Sunday, January 18, 2009

The Meaning of Cool

In the case of Jacobellis v. Ohio, 378 U.S. 184, 197 (1964) Justice Potter Stewart failed to come up with a definition of pornography but, he added "I know it when I see it." I thought of that this weekend with the death of the much ridiculed painter Andrew Wyeth who Robert Hughes once called so much "styrofoam and saccharine"; Justice Potter's name also re-entered my mind following an excellent interview in The Guardian with my favourite living poet Ciaran Carson. Neither of these gentlemen are hip to the in-crowd but to me they are a couple of bad asses. I can't tell you exactly why I think they're cool, but unlike Justice Potter I'll try.
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Andrew Wyeth's obituaries used terms like "middlebrow," "second rate," "dull" etc. Slate Magazine even called him a "con man." He was the antithesis of Andy Warhol and the New York hep cats. Art critics hated the fact that he lived in rural Pennsylvania and painted largely pastoral landscapes, "rejecting the twentieth century." But a closer look reveals something odd about these landscapes, something off putting, something creepy. Cyberpunk author Bruce Sterling has talked about "slipstream fiction," i.e. fiction set in the real world but a real world in which everything is slightly off kilter. That's what Wyeth's pictures are to me with odd people and a hyper minimalist subject matter (as in Wind From The Sea above). This isn't a celebration of nature, this is nature after a catastrophe that has left only a few human survivors wandering around, dazed. Wyeth was popular with the general public and conservative Presidents so of course he was ridiculed by the intelligentsia, but to me his pictures (like Robert Frost's poems) are crafted in the architecture of weirdness. The perceptive Mark Rothko said of Wyeth, "his paintings are about the pursuit of strangeness," and that I think will be the final word, not the sneering from the supposedly cool crowd who wrote the obits.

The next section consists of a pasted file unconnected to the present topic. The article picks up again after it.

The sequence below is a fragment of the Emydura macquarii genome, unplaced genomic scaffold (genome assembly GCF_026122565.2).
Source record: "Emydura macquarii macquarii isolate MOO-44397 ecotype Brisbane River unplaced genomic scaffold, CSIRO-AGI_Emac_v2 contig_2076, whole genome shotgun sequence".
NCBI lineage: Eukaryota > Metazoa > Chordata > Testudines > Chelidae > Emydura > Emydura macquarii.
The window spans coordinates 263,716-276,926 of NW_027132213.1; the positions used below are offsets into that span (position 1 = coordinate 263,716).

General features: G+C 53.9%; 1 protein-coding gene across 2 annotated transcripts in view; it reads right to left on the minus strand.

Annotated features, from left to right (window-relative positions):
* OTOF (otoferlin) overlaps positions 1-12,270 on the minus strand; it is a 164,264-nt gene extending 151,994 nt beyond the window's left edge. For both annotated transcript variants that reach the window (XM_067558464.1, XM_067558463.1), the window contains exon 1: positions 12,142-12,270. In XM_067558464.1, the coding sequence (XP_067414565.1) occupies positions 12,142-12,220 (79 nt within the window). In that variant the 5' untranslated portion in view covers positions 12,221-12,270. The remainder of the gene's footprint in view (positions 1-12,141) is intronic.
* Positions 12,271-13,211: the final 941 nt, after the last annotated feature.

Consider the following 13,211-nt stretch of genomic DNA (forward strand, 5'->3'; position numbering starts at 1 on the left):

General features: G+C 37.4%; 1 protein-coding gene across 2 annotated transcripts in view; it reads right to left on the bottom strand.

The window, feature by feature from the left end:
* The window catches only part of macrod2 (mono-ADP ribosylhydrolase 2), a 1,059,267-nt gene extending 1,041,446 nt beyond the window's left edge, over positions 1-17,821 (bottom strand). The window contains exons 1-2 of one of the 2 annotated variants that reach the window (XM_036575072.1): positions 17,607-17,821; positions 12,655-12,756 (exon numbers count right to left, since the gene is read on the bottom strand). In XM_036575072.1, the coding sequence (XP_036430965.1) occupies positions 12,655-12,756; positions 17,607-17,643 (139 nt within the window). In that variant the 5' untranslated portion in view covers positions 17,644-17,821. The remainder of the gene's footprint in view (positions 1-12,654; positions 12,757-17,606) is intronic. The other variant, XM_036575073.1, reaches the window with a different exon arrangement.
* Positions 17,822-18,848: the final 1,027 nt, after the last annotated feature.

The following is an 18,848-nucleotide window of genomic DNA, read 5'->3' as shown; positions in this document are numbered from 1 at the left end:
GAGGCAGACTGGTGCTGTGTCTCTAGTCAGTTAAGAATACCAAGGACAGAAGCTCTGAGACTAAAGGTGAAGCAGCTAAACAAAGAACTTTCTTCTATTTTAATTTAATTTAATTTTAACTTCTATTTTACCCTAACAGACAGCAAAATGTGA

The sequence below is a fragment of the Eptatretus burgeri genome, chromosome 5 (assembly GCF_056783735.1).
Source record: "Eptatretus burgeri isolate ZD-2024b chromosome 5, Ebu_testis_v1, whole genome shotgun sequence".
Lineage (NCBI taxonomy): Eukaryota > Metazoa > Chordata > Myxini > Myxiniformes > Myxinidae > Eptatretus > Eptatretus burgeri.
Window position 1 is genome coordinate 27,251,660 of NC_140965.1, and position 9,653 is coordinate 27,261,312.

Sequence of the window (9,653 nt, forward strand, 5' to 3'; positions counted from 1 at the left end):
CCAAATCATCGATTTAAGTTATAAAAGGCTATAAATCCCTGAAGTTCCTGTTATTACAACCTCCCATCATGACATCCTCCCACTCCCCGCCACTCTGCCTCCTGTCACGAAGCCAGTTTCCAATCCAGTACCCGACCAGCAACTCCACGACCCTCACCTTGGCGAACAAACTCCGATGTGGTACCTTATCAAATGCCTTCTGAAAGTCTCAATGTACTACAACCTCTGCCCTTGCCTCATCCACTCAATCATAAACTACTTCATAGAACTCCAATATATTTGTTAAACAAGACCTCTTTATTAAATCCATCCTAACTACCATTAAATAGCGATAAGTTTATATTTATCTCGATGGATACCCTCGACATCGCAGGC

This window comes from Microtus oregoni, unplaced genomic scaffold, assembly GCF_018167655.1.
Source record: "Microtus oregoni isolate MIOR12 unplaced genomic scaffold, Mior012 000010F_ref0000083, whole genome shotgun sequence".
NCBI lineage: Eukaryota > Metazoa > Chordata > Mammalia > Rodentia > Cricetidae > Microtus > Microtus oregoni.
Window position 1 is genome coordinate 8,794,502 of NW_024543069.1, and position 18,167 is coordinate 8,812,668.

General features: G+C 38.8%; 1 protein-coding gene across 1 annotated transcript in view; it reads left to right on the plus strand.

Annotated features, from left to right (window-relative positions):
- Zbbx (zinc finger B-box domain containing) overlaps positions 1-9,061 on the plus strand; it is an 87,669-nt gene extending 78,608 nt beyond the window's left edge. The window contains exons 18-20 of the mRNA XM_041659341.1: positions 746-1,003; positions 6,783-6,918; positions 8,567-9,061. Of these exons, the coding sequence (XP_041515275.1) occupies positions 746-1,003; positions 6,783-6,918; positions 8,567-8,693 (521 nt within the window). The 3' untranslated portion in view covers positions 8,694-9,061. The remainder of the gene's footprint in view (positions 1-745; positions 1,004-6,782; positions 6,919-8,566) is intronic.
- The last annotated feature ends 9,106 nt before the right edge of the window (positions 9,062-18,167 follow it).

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Ciaran Carson has won most of the major UK poetry prizes for his work over the last thirty years but he's largely unknown. He lives a quiet life on the Antrim Road in Belfast but he grew up in the turbulent Falls Road area. The Guardian's interview with him reveals a man more interested in the shape and sound of words than in ideologies. How a poem is made, Carson says, is just as important as what it says. Carson's work includes such masterworks as Belfast Confetti and The Irish For No as well as an award winning translation of Dante's Inferno and yet he is not as well known as Paul Muldoon, Seamus Heaney or Late Review critic Tom Paulin all of whom were at Queens University with Carson in the early 70's. Ciaran Carson's problem as John Banville sees it in The Guardian is that he made the singular error of not migrating from insular Belfast to cosmopolitan Dublin. I don't know about that, if he'd gone South he would have moved in a different set, had different influences and perhaps fame would have hurt him. Perhaps not. Still Carson seems happy enough where he is and I wouldn't trade any of his Belfast poems for any productons that might have come from living in Malahide or a year in Berkeley or Princeton.
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So what is cool to me? Cool to me is an artist doing his own thing, following his own muse and not giving a damn what other people are doing or saying about him. Of course how I exclude Bono and Chris Martin from this definition I have no idea.